Review: Sakura, Bury St Edmunds - ‘A different, fun dining experience in one of Bury’s most iconic buildings’
- Credit: Archant
Mark Heath and his wife Liz went to visit the recently-opened Sakura Japanese restaurant in Bury St Edmunds for a Sunday lunch. Here’s what they made of it.
Ever since the historic Cupola House in Bury St Edmunds was gutted by fire in June 2012, the beautiful town of Bury has been lacking one of its culinary focal points.
At the time of the fire it was a Strada - a chain no longer in the town - and, after it re-opened following lengthy repairs and refurbishment in May 2017, Bourgee took residence. But they lasted less than a year, closing in April 2018.
Sakura, a restaraunt aimed at giving customers an authentic Japanese dining experience, hopes to enjoy more success, having opened in the iconic building in August.
Eager as ever to try new eateries, we popped along on a Sunday afternoon. Straight away, it was obvious we were in for something very different from previous offerings!
The rotating neon sign on the front door certainly catches your eye - one wonders what the Bury Society make of that - as does the pink blossom-packed interior.
- 1 Case of new Omicron Covid variant identified in Norfolk
- 2 Under-used council land to become sites for 3,000 homes
- 3 25-year-old left eating disorder clinic prior to death on A14
- 4 New Ed Sheeran Christmas song with Elton John out this week
- 5 'I thought he was going to Ipswich' - rival boss reveals Blues interest in right-back
- 6 New animal feed mill planned for Bury St Edmunds
- 7 Suffolk mass vaccination centre wants to jab 10,000 amid Omicron concern
- 8 Norwood on target as Town Under 23's sting Hornets
- 9 55 projects identified in major plans to transform transport
- 10 Weather warning issued as Suffolk could see snow fall tomorrow
As we were shown to our table, another surprise - we were asked to take our shoes off and deposit them in a box before we entered the dining room.
And we entered said room walking above table level - you actually have to slide down into your table, while servers walk around on the connecting walkway, and crouch down to talk to you. Proper Japanese style, I'm assured.
There was more too. Our waitress gave us a buzzer with three buttons - service, bill and cancel, hopefully self-explanatory, and, furnished with menus too, we were off and running.
We ordered up a couple of pints of Asahi lager, and mulled an extensive menu list - both the lunchtime Bento box offerings and the larger dinner menu.
Our waitress duly arrived on cue, and we ordered up the tempura prawn and chicken gyoza side dishes - and she passed the test by asking if we wanted them separately as starters. We did.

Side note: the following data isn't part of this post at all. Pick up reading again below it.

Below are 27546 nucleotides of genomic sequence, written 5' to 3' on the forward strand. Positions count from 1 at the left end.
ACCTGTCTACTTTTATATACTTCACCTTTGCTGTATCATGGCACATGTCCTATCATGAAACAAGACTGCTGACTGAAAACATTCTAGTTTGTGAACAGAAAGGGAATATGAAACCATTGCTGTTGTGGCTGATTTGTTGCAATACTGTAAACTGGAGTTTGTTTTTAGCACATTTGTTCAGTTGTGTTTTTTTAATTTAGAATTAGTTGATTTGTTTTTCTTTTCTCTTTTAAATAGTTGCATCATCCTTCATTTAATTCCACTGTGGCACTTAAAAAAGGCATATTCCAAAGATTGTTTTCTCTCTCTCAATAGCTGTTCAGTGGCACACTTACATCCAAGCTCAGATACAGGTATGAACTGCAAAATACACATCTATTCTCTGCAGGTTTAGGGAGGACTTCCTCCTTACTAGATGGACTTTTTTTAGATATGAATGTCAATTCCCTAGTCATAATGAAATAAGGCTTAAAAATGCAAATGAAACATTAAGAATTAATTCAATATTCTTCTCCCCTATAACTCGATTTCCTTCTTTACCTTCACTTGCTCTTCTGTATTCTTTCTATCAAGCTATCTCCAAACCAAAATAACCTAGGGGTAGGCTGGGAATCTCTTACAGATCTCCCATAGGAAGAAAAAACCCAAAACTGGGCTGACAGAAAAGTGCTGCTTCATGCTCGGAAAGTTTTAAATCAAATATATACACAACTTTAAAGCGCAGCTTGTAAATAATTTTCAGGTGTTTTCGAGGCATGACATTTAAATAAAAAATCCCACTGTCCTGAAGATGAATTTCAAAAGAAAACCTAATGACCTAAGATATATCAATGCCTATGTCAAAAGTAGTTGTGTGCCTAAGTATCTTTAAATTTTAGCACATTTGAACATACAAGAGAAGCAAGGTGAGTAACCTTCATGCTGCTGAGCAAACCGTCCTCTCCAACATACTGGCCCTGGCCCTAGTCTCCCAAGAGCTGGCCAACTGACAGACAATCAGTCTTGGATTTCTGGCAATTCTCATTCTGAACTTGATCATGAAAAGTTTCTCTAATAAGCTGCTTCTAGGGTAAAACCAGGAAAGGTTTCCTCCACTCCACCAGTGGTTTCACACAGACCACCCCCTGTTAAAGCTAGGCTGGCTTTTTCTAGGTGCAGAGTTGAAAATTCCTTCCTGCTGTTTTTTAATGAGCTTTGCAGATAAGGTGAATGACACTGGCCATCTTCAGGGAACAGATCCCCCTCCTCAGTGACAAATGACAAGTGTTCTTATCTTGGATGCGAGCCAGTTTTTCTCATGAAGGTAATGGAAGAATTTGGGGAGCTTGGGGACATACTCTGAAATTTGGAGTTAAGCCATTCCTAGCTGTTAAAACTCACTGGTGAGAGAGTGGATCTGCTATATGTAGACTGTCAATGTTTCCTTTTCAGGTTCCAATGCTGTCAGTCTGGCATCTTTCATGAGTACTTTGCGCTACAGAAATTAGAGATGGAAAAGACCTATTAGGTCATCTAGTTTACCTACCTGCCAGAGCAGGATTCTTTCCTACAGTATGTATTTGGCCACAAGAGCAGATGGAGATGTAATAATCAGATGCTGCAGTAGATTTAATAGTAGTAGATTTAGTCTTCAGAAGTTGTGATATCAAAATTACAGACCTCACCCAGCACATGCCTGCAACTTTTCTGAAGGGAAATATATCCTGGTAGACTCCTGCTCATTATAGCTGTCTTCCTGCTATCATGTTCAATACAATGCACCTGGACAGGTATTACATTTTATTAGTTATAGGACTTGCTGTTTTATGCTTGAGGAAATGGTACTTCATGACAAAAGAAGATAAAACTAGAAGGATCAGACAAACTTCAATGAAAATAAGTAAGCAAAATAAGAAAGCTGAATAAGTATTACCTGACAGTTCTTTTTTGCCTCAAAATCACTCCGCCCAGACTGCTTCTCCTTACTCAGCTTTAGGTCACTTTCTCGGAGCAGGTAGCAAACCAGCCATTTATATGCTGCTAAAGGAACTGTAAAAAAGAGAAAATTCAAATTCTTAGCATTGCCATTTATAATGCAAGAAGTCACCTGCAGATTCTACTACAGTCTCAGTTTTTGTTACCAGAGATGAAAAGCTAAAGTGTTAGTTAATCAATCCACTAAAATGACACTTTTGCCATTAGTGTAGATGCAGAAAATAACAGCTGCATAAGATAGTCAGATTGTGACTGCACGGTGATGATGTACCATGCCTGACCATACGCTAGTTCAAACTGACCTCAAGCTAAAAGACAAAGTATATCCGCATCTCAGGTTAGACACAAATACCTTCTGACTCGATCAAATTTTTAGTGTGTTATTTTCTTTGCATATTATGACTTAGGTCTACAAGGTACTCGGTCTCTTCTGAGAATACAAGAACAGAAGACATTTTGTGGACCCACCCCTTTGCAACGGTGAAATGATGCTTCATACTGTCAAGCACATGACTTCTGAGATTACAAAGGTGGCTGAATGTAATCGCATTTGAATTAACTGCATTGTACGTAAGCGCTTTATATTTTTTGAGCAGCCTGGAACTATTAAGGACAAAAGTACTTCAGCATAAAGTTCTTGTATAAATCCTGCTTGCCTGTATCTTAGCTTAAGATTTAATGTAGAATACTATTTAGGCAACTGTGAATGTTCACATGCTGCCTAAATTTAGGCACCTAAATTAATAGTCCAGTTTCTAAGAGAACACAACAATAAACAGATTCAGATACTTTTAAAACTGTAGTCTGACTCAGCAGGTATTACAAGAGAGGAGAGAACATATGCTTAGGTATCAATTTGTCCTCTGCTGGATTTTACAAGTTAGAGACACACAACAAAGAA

After a fairly long wait - upwards of 20 minutes - they duly arrived, with an apology from our server. Noted. The food was decent though, nice light tempura and tasty, soft gyozas. Maybe a little cooler than ideal, but not offensively so.
Onto the mains - chicken fried noodles for me and a chicken teriyaki bowl for my better half.
They arrived much quicker than the starters, and my noodles were delicious - well-cooked noodles, not too greasy, with a freshness and crunch from assorted vegetables and a goodly amount of chicken. I was more than happy.
Across the table, Liz wasn't quite as content. While the sweet and sticky teriyaki sauce was tasty, it did get a little overbearing by the end of the dish.
And, although it was served with two pieces of ocra as garnish, for her, a fresh vegetable like pak choi would have been a welcome addition which would have helped cut through the sweetness of the sauce. The portion was so generous that it defeated her.
Now, of course, it was time for the monthly 'have you got room for desert?' chat. On this occasion, full of noodles and rice, I'm afraid the answer was no!
Thus, the 'bill' button on our buzzer was pressed and it arrived in a matter of seconds. We clambered out from our table, retrieved our shoes and wandered back out into the thrum of Sunday afternoon in Bury, having certainly had a more interesting experience than your average Sunday lunch!
A vast offering, from the draught Japanese lager we picked, to the likes of bubble tea and sake.
Unless you're very particular about a specific beer or wine, I think you'll be ok here.
So important, of course - and serving in Sakura offers its own unique challenges, given the layout and table set-up.
Our waitress was excellent, I thought. As well as the usual timely and polite exchanges, at one point I dropped one of my chopsticks - and barely a minute later, having heard the clatter of stick on floor, she appeared with a new set for me to use. Outstanding.
Worried about sitting in socked feet in a restaurant in the winter months?
Don't be - Sakura has heated floors to keep your toes toasty. At times, it's a little too toasty, but still a nice touch.
Although Liz was pleased the toilets were spotless when she visited them shoeless!
The one star elephant in the room
Back in September, Sakura scored just one star for food hygiene in the Food Standards Agency ratings.
Such a rating dictates the business must make 'major' or 'urgent' improvements in order to earn a higher rating during the next visit by an inspector.
It looked clean enough to us, but obviously we weren't privy to a look inside the kitchens!
With Sakura located in the heart of Bury, there is no dedicated parking - but there's plenty around the town within a five or ten minute walk.
Our meal came to just over £45, which I thought was about right.
I'd certainly say my noodles, while Liz probably enjoyed the prawns most.
A different, fun dining experience in one of Bury's most iconic buildings